Afghanistan: First public execution since Taliban takeover

KABUL: For the first time since their return to power in Afghanistan, the Taliban publicly executed a man convicted of murder on Wednesday, weeks after their supreme leader ordered them to apply Islamic law in its most brutal aspects.

The Supreme Court was summoned to enforce this order “during a mass gathering of residents in Farah (west),” Taliban spokesman Zabihullah Mujahid said in a statement, referring to the law of retaliation found in Sharia.

The convict, identified as Tazmir, was accused of killing a man and stealing his motorcycle and a cell phone in 2017, according to a Taliban statement.

The punishment was carried out by the victim’s father who shot him three times with a Kalashnikov assault rifle, a Taliban spokesman said in the evening.

During the first Taliban regime (1996–2001), most convicts were shot or stoned, depending on the alleged crime.

The death row inmate, who lived in the Anzil district of western Afghanistan’s Herat province, was “confessed by the heirs of the deceased” and confessed to his crime, the same source confirmed.

The country’s new leaders assured that the case was thoroughly examined by various courts (of first instance, the Court of Appeal and the Supreme Court), before their Supreme Leader Hibatullah Akhundzada approved the sentence.

“This matter has been examined very precisely,” a Taliban spokesman said.

In mid-November, Hibatullah Akhundzada ordered judges to implement all aspects of Islamic law, including public executions, stoning and flogging, and amputations for thieves.

“Carefully review the files of thieves, kidnappers and traitors,” the Taliban spokesman quoted Mr. Akhundzada as writing in a tweet.

“Create a Unit”

“For these files where all the conditions of Sharia (…) are fulfilled, you are bound to apply” all the sanctions provided for, he continued.

“With this formal notice to apply what is written, Hibatullah Akhundzada recalled that the only law on earth is God’s and men do not have to interpret it”, analyzed Karim Pakzad, researcher at the Institute of International and Strategic Relations (Iris), interviewed by AFP. .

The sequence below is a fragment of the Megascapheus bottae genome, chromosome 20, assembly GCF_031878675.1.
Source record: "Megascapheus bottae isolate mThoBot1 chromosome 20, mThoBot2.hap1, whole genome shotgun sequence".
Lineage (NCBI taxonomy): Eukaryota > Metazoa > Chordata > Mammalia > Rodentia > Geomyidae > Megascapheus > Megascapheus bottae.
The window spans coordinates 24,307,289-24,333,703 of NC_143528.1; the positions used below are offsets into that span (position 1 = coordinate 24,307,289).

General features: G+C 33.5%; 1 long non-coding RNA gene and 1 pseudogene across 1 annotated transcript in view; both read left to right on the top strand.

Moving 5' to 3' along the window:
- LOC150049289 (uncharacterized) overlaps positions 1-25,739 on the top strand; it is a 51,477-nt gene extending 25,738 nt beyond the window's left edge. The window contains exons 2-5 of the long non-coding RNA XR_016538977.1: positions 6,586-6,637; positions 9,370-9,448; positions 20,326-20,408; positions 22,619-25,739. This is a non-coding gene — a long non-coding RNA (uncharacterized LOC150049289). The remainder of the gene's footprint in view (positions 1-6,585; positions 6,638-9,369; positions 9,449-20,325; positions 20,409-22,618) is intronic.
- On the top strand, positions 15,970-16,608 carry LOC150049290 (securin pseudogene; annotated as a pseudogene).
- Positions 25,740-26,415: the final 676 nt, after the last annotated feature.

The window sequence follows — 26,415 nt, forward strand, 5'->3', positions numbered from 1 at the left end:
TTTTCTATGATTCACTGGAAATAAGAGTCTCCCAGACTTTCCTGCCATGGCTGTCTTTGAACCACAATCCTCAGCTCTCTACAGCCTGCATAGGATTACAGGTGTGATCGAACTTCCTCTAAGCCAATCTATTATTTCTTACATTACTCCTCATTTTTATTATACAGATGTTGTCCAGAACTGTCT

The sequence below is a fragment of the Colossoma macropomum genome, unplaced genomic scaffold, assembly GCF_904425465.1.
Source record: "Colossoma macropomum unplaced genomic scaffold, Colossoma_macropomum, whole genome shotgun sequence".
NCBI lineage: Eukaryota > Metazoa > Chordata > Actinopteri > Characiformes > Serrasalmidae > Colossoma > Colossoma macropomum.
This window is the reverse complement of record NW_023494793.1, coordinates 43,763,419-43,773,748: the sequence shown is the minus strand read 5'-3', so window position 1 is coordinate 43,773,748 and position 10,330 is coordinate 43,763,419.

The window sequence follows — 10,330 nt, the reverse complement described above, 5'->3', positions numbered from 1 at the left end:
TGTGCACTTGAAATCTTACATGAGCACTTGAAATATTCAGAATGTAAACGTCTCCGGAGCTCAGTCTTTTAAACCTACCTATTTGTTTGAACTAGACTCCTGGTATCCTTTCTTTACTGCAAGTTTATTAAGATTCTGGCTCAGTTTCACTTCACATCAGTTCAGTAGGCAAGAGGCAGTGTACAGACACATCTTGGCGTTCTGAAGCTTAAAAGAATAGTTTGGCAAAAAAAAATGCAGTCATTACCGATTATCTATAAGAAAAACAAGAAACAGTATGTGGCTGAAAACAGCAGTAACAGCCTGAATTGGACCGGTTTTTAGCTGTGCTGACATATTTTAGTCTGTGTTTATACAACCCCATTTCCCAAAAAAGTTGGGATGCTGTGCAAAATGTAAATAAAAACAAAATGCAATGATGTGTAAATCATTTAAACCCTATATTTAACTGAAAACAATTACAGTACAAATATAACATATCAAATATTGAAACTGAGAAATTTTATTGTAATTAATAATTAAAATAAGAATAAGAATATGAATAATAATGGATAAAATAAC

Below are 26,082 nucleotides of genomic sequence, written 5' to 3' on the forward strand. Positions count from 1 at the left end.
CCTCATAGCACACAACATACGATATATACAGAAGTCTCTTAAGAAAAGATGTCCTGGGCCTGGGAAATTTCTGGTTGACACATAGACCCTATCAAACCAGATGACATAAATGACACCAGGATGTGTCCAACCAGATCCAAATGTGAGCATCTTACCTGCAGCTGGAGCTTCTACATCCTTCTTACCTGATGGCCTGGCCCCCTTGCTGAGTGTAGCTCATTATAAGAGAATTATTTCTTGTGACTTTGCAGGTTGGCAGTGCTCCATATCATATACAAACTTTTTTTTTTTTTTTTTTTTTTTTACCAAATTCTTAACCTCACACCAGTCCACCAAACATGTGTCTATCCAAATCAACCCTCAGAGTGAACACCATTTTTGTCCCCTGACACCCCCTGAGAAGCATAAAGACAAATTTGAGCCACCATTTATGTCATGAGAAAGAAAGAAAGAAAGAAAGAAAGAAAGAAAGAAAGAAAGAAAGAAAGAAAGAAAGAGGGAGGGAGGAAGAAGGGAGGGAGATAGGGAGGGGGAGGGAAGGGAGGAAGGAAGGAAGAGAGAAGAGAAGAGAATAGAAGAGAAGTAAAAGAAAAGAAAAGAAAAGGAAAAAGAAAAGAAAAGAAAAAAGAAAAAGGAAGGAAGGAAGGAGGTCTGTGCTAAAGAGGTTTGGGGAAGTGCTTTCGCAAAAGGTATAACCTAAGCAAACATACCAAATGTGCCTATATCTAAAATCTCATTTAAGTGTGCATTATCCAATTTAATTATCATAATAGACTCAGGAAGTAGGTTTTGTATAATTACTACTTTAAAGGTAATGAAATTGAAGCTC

The Taliban today face resistance within the regime, “Sharia, which is the ideological basis of the movement, is a way to bring people together and create unity”, the researcher observes.

They have carried out several public floggings since taking power in August 2021, but Wednesday’s execution was the first they acknowledged.

Social media has been flooded with videos and photos of Taliban fighters flogging people accused of various crimes in the streets for more than a year.

There are also reports of flogging for adultery in rural areas after Friday prayers, but this is difficult to verify independently.

After returning to power, the Taliban promised to be more flexible in the application of Sharia, but they have largely returned to the ultra-strict interpretation of Islam that marked their first transition to power.

They then publicly punish offenders for theft, kidnapping or adultery, with punishments such as amputation and stoning.

Afghan human rights activist Ogai Amil told AFP on Wednesday, “These punishments are banned worldwide. It is inhumane to watch.”

Washington has claimed that with these executions, described as “heinous”, the Taliban are not keeping their promises to the rest of the world.

“This shows in our view that the Taliban are looking to return to their backward and violent practices of the 1990s,” US State Department spokesman Ned Price told a news conference.

For its part, the UN expressed its “deep concern” through a spokesman for Secretary-General Antonio Guterres.

“Our position has never changed, the United Nations opposes the death penalty (…). So we call for the return of the moratorium on the death penalty in the country”, added Stephanie Tremblay.

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